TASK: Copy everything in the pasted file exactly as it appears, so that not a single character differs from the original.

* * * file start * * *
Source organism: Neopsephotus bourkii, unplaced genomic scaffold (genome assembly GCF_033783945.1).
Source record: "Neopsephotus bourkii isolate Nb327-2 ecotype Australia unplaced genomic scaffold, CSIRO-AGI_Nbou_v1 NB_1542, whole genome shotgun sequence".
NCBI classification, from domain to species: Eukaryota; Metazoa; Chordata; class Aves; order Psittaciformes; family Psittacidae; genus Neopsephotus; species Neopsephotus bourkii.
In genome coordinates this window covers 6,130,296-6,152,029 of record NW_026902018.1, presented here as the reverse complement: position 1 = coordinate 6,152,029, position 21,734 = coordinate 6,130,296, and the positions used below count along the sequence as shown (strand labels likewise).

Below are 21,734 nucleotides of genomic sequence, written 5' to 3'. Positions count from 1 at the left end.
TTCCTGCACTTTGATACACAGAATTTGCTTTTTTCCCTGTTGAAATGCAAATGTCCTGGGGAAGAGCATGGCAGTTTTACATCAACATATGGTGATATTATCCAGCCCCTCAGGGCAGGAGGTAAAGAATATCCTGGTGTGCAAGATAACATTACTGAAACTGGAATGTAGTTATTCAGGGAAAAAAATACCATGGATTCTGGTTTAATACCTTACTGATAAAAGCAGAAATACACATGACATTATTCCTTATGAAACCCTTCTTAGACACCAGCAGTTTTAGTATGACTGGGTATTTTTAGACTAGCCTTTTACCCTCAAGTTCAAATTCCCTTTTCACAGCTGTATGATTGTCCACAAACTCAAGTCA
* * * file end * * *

Source organism: Neopsephotus bourkii, unplaced genomic scaffold (genome assembly GCF_033783945.1).
Source record: "Neopsephotus bourkii isolate Nb327-2 ecotype Australia unplaced genomic scaffold, CSIRO-AGI_Nbou_v1 NB_1542, whole genome shotgun sequence".
NCBI classification, from domain to species: Eukaryota; Metazoa; Chordata; class Aves; order Psittaciformes; family Psittacidae; genus Neopsephotus; species Neopsephotus bourkii.
In genome coordinates this window covers 6,130,296-6,152,029 of record NW_026902018.1, presented here as the reverse complement: position 1 = coordinate 6,152,029, position 21,734 = coordinate 6,130,296, and the positions used below count along the sequence as shown (strand labels likewise).

Below are 21,734 nucleotides of genomic sequence, written 5' to 3'. Positions count from 1 at the left end.
TTCCTGCACTTTGATACACAGAATTTGCTTTTTTCCCTGTTGAAATGCAAATGTCCTGGGGAAGAGCATGGCAGTTTTACATCAACATATGGTGATATTATCCAGCCCCTCAGGGCAGGAGGTAAAGAATATCCTGGTGTGCAAGATAACATTACTGAAACTGGAATGTAGTTATTCAGGGAAAAAAATACCATGGATTCTGGTTTAATACCTTACTGATAAAAGCAGAAATACACATGACATTATTCCTTATGAAACCCTTCTTAGACACCAGCAGTTTTAGTATGACTGGGTATTTTTAGACTAGCCTTTTACCCTCAAGTTCAAATTCCCTTTTCACAGCTGTATGATTGTCCACAAACTCAAGTCA